Citizen Wausau

A Site About Life in Wausau, Wisconsin

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Internet, It is All About You

by on October 1st, 2007

Do we need to have another discussion? Of course we do.

At the beginning of the year, I started a blog. It seemed like the right thing to do after being named Time Magazine’s “Person of the Year”. Of course, you shared the honor because the cover was simply a mirror and the honoree was simply “You” – so it’s really not just all about me.

It’s pretty obvious that the Internet has changed everybody’s life and it has certainly changed mine. A couple of decades back or more, I remember Jeff Busha telling me about this new media and how my company should have a site on “the worldwide web”. Two local geeks had recently put together a business called Datawave and so everything was in place to get this done.

At first, I couldn’t figure out why we should even do it. We were a small utility with geographically separated, specifically defined service areas in central and eastern Wisconsin. Our stock was closely held. What the heck did I care if someone in Bangladesh could look up our home page? Pick up the stupid phone if you want something, for crying out loud! I had enough hassles dealing with people that it was my business to actually deal with, so why open up the conversation to anyone with a computer, a phone line, an ISP and some time on his or her hands?

Having said all of that, it was obvious that he was right about this stuff and so we developed the site.

A few years later, we met with Bob Weirauch, who had started a company called Wausau Financial Systems. He had partnered with a company in the Twin Cities to develop a product allowing electronic billing and payment so business could be transacted in a virtual environment. By sending out bills electronically and having customers initiate funds transfers with their banks to pay them, there would be significant cost savings on postage and paper.

In retrospect, it was a crude system, but when we forged ahead and installed the system, we became one of the first real, live applications for e-billing and payment. I quickly found myself on the national lecture circuit doing dog and pony shows with the representative from the software company. I flew around the country enough in the 1990s to become an elite level frequent flier on someone else’s money, (which is really nice work, if you can get it.) At the conference the geeks and the suits got together in search of the Holy Grail of the Killer App. At one summer conference, a panel member from an emerging dotcom company reported that they had a fabulous second quarter. They had gone to the market with an IPO and taken in $300 million for the stock of their company, which had absolutely zero revenues. I returned home and moved all of my 401(k) money out of the stock fund and into a conservative, guaranteed fixed return fund. Three months later, the market tanked.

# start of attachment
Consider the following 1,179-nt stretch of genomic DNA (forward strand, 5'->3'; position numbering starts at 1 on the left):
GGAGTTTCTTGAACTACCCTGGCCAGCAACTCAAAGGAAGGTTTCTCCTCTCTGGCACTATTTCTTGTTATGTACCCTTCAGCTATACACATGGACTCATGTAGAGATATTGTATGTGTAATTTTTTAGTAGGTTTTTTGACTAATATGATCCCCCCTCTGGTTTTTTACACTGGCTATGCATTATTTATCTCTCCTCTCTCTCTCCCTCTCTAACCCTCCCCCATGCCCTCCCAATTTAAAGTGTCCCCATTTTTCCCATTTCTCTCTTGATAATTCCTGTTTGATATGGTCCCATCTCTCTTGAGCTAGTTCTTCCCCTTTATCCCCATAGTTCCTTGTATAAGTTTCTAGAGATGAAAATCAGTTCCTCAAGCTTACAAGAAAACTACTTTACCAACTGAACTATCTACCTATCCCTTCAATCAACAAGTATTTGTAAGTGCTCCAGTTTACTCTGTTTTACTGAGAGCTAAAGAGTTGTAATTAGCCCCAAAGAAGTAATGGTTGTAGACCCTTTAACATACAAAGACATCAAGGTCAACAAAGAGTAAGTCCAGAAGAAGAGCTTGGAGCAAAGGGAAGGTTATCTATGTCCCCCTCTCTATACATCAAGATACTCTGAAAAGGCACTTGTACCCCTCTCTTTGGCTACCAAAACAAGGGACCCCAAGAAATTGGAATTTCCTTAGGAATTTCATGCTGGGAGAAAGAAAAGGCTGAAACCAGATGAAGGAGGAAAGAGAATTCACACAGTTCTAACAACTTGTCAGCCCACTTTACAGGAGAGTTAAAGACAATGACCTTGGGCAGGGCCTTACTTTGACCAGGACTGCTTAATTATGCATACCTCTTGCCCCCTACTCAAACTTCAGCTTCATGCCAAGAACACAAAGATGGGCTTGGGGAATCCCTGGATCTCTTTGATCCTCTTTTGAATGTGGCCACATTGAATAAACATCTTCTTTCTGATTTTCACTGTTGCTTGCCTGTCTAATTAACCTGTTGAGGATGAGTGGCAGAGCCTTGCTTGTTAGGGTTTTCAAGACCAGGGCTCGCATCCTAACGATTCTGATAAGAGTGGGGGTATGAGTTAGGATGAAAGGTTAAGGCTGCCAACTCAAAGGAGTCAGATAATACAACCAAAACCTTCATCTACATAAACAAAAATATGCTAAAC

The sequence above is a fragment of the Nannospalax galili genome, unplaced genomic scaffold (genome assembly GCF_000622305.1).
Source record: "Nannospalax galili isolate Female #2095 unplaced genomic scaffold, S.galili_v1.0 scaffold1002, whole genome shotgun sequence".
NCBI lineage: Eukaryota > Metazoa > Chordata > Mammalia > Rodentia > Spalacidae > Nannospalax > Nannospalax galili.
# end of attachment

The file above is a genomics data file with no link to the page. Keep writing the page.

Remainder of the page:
Of course, technology marches on. Web based billing and payment has taken hold to the point where I don’t just pay things that way, but I accept credit card payments myself. I don’t use a travel agent anymore because the systems at my disposal to book airline tickets, hotel rooms and rental cars from my home are more sophisticated than what my agent had available a dozen years ago. E-mail is more important than the telephone and it’s a 24/7 world for research, transactions and interactions of just about any kind.

Something else has changed, too. The early days of the Internet were content-based and mostly static. It was about finding information. It still is, but today, the net is interactive and it is people-based. It’s all about you (and me.) People are having discussions. They’re meeting up. The social networking site “My Space” now gets more daily traffic than Google. Most of this is very good, but like any powerful force, it can be used for things like helping Senator Larry Craig to locate an infamous men’s room in the Minneapolis airport, too. Terrorists post executions and messages of hate.

But let’s accentuate the positive here, because there is plenty. There is the opportunity and the need to improve our public dialogue and broaden the participation in the many issues we face at the local, state, national and global level. You don’t have to go to a boring meeting or listen to long-winded speeches. We have the means right here to do some of that and we have Time’s Person of the Year to help us. You can do it in your bunny slippers and nobody will know. Join in the dialogue. It’s all about you.

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